Natalie, it wasn’t an easy decision to make the Smart ForTwo a runner-up. It certainly is a breakthrough for small, fuel-efficient cars. It requires premium gasoline, however, which costs about 20 cents more per gallon than regular gasoline. That can eat up a significant portion of any cost savings from the Smart’s gas mileage (officially rated at 33/41 mpg). We were also concerned by reports about the Smart’s poor mechanical reliability and its awkward transmission. Overall, we think the Smart ForTwo can be a great car for certain people (primarily those who live in big cities); it’s just not as universally beneficial as the other cars on our list. We do have big hopes for an all-electric Smart (projected to be available by 2012). — MOTHER
I read with great interest Allergy Causes and Natural Remedies. I would add that local honey has proven to be a wonderful solution for our family. My husband and children suffer horribly with allergies and we have found that ingesting a tablespoon of honey twice a day from a local farmer’s hives has helped tremendously. Our doctor believes it’s having a similar effect as allergy shots: A bit of the allergen every day makes our bodies less reactive. By choosing local honey, we are getting the best exposure to the local allergens. The results have been dramatic, especially with our preschooler. has proven to be a wonderful solution for our family. My husband and children suffer horribly with allergies and we have found that ingesting a tablespoon of honey twice a day from a local farmer’s hives has helped tremendously. Our doctor believes it’s having a similar effect as allergy shots: A bit of the allergen every day makes our bodies less reactive. By choosing local honey, we are getting the best exposure to the local allergens. The results have been dramatic, especially with our preschooler.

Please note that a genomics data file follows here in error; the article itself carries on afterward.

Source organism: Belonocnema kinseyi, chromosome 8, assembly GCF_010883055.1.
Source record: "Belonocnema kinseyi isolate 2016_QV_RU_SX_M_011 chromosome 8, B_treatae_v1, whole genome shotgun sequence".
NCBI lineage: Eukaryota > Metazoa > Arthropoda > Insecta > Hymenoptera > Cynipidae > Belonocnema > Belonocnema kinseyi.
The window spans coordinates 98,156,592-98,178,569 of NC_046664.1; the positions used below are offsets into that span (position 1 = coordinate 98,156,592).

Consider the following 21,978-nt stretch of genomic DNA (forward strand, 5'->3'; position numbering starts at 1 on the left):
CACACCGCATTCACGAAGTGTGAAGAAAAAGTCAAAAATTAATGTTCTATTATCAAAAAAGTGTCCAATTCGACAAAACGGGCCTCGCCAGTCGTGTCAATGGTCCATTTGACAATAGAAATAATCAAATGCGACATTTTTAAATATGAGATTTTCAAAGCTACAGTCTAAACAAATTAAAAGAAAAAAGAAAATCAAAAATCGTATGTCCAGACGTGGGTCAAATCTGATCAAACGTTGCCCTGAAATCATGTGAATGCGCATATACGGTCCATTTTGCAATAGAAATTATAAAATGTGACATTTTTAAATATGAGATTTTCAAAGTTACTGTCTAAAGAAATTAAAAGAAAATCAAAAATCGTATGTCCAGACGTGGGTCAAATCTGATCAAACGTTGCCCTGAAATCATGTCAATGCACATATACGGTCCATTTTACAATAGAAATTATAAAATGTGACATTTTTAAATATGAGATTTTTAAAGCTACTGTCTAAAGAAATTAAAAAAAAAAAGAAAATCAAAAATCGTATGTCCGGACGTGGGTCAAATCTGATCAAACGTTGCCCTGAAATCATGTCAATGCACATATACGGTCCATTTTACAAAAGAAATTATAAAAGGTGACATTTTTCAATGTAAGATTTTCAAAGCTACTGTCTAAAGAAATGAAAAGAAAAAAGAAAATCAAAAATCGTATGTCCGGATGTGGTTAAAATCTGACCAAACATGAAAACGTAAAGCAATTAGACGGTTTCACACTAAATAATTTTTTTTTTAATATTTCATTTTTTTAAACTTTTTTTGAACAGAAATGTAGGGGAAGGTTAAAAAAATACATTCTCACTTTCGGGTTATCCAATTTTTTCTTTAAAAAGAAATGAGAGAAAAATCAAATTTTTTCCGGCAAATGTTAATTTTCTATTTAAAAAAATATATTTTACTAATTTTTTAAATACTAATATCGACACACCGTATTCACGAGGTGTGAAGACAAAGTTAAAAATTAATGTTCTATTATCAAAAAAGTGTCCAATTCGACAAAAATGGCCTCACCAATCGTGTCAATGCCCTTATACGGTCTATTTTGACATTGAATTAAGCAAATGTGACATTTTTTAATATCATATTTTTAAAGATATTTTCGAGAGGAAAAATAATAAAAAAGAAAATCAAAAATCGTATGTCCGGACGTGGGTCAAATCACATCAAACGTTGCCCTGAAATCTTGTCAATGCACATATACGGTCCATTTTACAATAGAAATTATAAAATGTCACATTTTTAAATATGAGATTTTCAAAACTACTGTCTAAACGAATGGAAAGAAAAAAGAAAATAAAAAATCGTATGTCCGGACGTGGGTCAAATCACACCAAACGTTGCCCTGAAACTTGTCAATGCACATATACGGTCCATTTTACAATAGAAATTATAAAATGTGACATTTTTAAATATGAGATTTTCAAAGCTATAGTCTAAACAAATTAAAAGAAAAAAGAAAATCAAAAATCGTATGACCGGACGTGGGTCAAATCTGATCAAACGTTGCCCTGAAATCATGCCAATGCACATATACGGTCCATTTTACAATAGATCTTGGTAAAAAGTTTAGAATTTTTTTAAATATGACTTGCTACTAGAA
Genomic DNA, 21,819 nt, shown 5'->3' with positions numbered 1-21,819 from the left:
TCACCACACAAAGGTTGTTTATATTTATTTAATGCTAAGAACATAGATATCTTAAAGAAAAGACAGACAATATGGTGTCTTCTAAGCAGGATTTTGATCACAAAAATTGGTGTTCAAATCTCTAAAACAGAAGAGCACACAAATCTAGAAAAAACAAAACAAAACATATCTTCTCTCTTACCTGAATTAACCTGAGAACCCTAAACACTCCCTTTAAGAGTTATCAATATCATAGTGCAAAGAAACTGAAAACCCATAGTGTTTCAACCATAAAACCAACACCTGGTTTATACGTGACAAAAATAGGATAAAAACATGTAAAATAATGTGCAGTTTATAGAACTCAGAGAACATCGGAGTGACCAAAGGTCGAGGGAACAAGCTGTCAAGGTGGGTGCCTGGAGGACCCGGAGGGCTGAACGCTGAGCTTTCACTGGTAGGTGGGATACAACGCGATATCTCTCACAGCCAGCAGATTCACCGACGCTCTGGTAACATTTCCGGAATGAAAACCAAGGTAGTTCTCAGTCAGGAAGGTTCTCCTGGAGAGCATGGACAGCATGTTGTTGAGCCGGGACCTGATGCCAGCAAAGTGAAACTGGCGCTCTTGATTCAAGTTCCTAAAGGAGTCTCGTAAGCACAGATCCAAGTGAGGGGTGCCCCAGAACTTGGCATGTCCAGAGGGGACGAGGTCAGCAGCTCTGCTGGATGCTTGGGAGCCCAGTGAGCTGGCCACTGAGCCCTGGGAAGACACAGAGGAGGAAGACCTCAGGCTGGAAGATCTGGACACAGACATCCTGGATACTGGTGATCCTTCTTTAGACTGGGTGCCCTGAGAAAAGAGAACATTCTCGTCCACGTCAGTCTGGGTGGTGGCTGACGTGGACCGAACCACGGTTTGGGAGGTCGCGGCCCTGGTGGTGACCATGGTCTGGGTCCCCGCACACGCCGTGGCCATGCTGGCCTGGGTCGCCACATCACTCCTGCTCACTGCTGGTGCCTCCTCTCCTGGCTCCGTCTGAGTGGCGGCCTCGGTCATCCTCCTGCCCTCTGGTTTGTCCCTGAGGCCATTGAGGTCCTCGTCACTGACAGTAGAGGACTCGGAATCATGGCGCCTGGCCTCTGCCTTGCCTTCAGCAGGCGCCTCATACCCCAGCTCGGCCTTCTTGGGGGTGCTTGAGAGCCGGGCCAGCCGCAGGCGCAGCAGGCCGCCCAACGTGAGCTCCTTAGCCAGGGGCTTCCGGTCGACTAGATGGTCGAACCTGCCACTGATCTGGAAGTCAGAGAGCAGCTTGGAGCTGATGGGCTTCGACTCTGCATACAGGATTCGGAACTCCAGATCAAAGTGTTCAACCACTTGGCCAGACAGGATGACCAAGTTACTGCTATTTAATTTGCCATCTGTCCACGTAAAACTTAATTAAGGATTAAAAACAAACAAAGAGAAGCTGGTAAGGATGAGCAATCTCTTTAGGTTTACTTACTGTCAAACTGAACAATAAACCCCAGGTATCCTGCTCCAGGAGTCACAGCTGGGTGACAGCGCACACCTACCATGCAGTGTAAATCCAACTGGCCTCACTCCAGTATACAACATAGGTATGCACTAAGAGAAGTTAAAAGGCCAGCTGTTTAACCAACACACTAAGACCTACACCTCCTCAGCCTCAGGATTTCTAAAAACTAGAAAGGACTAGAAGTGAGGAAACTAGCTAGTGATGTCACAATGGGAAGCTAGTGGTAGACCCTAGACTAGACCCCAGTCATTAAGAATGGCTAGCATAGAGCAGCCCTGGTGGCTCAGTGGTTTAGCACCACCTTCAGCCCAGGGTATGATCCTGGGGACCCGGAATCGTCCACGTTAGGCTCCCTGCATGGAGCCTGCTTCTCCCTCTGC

I know many parents may be hesitant to give their child some of the herbs listed in the article, and I thought this might be an alternative they would be willing to try. We just spread a bit on a sandwich or cracker, or give it to our kids in a cup of tea. It’s so delicious we never hear a fuss from them. Just remember to never give honey to a child under 1 year of age.
Wilson, North Carolina